Well, we all know what happened, don’t we? Napoleon put together an army (with lots of Poles) and invaded. De Caulaincourt was there at his side every step in and out. And Russia proved (as it did again in 1941) that it didn’t realise when it had been defeated. De Caulaincourt takes us through it. Napoleon’s confidence that the Russians are falling back and he will defeat them in detail. The shocking losses of horses and the gradual wearing away of cavalry scouts. The invisibility of the Russian army. Scorched earth – de Caulaincourt compares the Grande Armée to a vessel alone on a huge, empty ocean. Supply problems. More horse losses. Distance and more distance and still no victorious battle. Guerrillas. No prisoners. No information.

Let us consider Smolensk. Napoleon occupied it and, after a brief fight (and the burning of the city), took possession. David Glanz has convincingly argued that the Battle of Smolensk in 1941, while a German victory, was actually Germany’s defeat because it meant that the short blitzkrieg victory Berlin counted on was no longer possible; in a long war, the USSR’s mighty industrial capacity would come into play. And so it was for Napoleon: too late, too little and still no negotiations. But he convinced himself that there would be peace in six weeks (he is now about the only optimist left in the Grande Armée). Messengers are sent to Alexander. No answer. The Grande Armée marches east in search of The Battle. At last – Borodino, one of the bloodiest days in warfare – but the Russian army disappears again. He takes Moscow – now Alexander must talk. He – another echo of today – has convinced himself that Russia’s nobles (big businessmen) will force Alexander (Putin) to give in because they are losing so much. But they don’t. Through de Caulaincourt’s reporting we see the adamantine self-delusion of Napoleon. At last Napoleon gives up, goes home and the Russian Army follows him all the way back to Paris. See the famous graph.

Napoleon still doesn’t get it: one of his sillier complaints is that Kutuzov doesn’t understand strategy; well it’s not Kutuzov who’s plodding through icy roads littered with abandoned equipment, butchered horses and dead soldiers, is it? “I beat the Russians every time, but that doesn’t get me anywhere”. Winning every battle and losing the war is not as uncommon as all that: we have seen it from Darius and the Scythians to the US and Afghanistan.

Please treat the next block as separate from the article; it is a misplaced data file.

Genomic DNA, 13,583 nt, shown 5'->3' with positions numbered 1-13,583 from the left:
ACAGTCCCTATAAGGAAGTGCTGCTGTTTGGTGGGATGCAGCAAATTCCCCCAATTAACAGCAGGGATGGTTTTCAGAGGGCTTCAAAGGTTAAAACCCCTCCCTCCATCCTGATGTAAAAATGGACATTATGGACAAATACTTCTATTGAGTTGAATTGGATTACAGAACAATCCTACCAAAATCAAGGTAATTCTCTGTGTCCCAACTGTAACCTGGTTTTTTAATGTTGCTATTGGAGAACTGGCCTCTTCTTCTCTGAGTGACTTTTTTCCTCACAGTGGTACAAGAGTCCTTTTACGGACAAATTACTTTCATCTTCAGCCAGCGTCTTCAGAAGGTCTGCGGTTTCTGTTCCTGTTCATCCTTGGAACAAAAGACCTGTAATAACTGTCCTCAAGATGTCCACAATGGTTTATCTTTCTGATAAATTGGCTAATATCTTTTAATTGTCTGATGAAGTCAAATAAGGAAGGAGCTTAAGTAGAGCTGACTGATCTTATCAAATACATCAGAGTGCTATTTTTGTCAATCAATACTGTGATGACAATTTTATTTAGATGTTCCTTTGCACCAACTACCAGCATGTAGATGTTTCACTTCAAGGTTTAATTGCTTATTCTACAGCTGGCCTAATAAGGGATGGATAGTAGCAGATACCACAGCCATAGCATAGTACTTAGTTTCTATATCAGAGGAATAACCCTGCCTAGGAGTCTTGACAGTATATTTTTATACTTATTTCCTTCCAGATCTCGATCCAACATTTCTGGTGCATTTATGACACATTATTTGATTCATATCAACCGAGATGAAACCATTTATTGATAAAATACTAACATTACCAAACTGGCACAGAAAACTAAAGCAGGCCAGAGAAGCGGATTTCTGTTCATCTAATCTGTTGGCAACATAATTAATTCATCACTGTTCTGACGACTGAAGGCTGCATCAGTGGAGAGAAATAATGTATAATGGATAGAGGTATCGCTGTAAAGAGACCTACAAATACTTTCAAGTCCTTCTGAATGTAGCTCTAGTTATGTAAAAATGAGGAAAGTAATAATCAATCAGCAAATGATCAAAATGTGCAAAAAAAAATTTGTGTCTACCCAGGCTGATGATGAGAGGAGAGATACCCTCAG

C’est Toujours La Même ChoseEverything turns out as de Caulaincourt warned him. Except that, in the end, Alexander doesn’t go to Kamchatka, he goes to Paris instead. The story is that the French bistro owes its name to the Russian быстро! (quickly!). True or not, there once were Russian soldiers in Paris demanding quick service. There are already bistros in Washington, So after Napoleon (USA/NATO) invades Russia (Russia) ignoring de Caulaincourt’s (lots-of-people-on-this-site’s) advice, what new culinary event will Russian (Russian) soldiers leave behind in Paris (Washington)? A Ёлки-Палки on every street? Kvas trolleys?

Oh, and Poland, after 70,000 casualties in the Russian war, remained partitioned.

We return to today. Napoleon (USA/NATO) professes its desire for peace but… those pesky Russians (Russians) are making trouble for Poland (Ukraine – or is it Poland again?) which presses for an attack. The Spanish (Afghans/Iraqis/Syrians) say, whatever Napoleon (USA/NATO) may think, they don’t feel beaten yet. Alexander (Putin) says “he would not fire the first shot, but also that he would sheathe the sword last”.

To quote Field Marshal Montgomery, who had more experience in big wars and standing on the victory podium than any US general since MacArthur: “Rule 1, on page 1 of the book of war, is: ‘Do not march on Moscow’”. (His second rule, by the way, was: “Do not go fighting with your land armies in China.” As Washington’s policy drives Moscow and Beijing closer together…. But that is another subject).

I don’t know who the next US Defence Secretary will be, but I have a suggestion for some introductory reading.

Source: the author’s blog

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One Comment
  1. Monty was over-rated as a general. His Market-Garden campaign was a disaster. His plan for the invasion of Sicily caused delays and casualties, allowing significant German forces to escape.

    Gen. Patton was a much better general. But he made too many politically incorrect comments to the press, so Eisenhower temporarily sidelined him; then diverted gas supplies from the successful Patton to the lackluster Monty.